This would lead to significant cost savings by eliminating cell phone to cell phone costs within the enterprise and would also allow employees outside the organization to access the corporate PBX and utilize the company’s long distance calling plans rather than using a mobile network and paying hefty bills for the long distance plans.

FMC in India
In India fixed and mobile networks are mostly operating as distinct silos and though there are initiatives being taken to converge the two together, FMC is still in a nascent stage.

Here the concept of Next Generation Network (NGN) becomes significant. NGN refers to shifting to higher network speeds using broadband and the migration from Public switched telephone network (PSTN) to an IP-network and integration of services on a single network.
TRAI estimates that 70% of the mobile calls are originated/terminated within the buildings. It says that if NGN is implemented in an end-to-end network i.e. in access as well as core, then these in- building mobile calls could be completed on the fixed network itself. This would result in substantial savings of scarce resources like spectrum and network costs resulting into optimum utilization of resources.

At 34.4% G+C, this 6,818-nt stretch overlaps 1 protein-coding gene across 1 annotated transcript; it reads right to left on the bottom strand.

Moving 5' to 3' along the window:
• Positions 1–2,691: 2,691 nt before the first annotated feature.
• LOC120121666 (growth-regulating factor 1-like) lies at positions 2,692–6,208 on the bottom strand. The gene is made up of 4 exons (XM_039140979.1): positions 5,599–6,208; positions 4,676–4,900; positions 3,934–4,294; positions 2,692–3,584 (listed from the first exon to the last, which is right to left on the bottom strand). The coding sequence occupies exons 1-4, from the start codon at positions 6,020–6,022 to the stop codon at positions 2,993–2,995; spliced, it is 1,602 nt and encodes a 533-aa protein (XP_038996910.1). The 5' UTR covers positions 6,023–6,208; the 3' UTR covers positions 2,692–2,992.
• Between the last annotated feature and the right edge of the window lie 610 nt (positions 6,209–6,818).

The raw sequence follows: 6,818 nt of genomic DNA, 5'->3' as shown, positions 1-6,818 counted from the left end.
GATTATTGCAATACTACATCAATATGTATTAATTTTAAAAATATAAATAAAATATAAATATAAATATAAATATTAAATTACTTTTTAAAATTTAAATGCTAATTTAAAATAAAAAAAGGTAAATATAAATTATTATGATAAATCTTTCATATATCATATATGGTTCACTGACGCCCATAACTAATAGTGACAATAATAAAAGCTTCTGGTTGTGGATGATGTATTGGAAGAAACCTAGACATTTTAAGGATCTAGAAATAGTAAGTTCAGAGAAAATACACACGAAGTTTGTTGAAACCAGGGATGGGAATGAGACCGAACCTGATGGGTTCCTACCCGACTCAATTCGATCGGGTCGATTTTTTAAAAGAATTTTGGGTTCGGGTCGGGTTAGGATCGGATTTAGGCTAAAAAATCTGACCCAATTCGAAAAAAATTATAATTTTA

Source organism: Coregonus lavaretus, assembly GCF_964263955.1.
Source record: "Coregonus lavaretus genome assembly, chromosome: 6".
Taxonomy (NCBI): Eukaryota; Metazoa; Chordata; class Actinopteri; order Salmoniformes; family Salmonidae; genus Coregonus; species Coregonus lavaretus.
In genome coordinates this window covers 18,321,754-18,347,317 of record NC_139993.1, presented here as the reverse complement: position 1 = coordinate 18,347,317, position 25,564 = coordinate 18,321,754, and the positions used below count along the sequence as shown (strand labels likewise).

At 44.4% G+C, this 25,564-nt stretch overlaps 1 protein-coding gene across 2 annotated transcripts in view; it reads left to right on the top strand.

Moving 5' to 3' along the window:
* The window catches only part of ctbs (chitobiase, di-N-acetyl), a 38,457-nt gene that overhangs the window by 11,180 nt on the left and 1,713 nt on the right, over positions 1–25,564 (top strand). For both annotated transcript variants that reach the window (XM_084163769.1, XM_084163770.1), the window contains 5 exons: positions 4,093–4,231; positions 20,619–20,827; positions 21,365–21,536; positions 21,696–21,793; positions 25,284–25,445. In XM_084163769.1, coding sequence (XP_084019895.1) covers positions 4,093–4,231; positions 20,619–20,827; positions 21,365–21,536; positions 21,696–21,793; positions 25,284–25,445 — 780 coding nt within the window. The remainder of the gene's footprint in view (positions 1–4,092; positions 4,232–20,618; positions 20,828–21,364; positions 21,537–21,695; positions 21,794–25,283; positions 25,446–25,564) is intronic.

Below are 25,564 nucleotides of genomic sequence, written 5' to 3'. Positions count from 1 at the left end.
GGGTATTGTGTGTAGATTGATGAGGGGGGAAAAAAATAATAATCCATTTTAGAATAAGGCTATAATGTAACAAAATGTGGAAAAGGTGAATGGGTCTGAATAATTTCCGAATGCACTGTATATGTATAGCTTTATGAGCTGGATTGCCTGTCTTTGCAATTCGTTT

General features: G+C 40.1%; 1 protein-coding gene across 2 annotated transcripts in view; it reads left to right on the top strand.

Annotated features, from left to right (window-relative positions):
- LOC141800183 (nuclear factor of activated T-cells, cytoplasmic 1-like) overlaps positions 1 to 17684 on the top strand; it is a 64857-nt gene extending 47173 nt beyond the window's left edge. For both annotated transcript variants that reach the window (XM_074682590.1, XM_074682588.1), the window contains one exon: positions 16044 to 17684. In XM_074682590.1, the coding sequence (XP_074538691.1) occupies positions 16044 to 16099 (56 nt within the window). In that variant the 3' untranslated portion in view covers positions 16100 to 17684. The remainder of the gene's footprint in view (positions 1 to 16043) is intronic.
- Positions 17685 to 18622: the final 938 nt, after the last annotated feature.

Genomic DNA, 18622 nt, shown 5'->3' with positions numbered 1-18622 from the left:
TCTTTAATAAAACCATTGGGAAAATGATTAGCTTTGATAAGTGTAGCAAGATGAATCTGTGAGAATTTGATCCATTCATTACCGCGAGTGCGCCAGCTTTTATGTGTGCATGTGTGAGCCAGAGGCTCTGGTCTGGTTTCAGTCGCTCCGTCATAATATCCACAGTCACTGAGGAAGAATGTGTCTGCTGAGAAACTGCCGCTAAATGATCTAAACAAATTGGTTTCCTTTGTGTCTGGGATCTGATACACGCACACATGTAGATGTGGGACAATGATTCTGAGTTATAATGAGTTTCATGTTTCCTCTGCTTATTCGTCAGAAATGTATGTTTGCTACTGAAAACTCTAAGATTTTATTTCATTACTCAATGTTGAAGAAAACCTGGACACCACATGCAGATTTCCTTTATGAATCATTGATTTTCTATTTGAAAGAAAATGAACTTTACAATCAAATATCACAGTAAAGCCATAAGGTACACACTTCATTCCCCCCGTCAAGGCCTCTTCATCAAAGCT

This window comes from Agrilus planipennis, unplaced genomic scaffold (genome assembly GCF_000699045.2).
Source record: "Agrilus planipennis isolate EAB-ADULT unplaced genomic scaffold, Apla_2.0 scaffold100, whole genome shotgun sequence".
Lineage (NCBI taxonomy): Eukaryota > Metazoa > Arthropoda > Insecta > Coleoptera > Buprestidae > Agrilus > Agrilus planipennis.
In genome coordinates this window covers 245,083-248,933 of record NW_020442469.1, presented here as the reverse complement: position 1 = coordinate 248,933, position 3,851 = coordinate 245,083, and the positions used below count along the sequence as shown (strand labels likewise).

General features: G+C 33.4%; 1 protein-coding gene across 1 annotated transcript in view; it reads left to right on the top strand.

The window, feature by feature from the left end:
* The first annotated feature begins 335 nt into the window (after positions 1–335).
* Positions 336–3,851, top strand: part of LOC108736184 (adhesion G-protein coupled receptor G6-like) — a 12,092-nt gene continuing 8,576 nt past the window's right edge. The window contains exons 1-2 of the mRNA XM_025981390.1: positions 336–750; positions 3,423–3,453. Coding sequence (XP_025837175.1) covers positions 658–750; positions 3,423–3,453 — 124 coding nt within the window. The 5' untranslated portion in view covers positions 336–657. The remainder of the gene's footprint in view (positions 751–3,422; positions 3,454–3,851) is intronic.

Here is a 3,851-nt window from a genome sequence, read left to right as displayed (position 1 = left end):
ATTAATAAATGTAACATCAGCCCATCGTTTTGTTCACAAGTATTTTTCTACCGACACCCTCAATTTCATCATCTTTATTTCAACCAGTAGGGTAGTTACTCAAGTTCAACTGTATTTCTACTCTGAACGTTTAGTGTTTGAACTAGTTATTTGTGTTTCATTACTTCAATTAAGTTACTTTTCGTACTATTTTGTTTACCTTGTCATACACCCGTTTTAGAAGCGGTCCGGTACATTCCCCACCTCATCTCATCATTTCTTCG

But NGNs are in early stages and are evolving with regulators around the world thinking on formulating regulations to make NGN implementation feasible. In India, there seems to be some migration to NGN technologies, but full transition to NGN may take many more years. It might take time before FMC becomes a reality but it is definitely going to be a future trend that is set to change the way enterprises communicate and collaborate.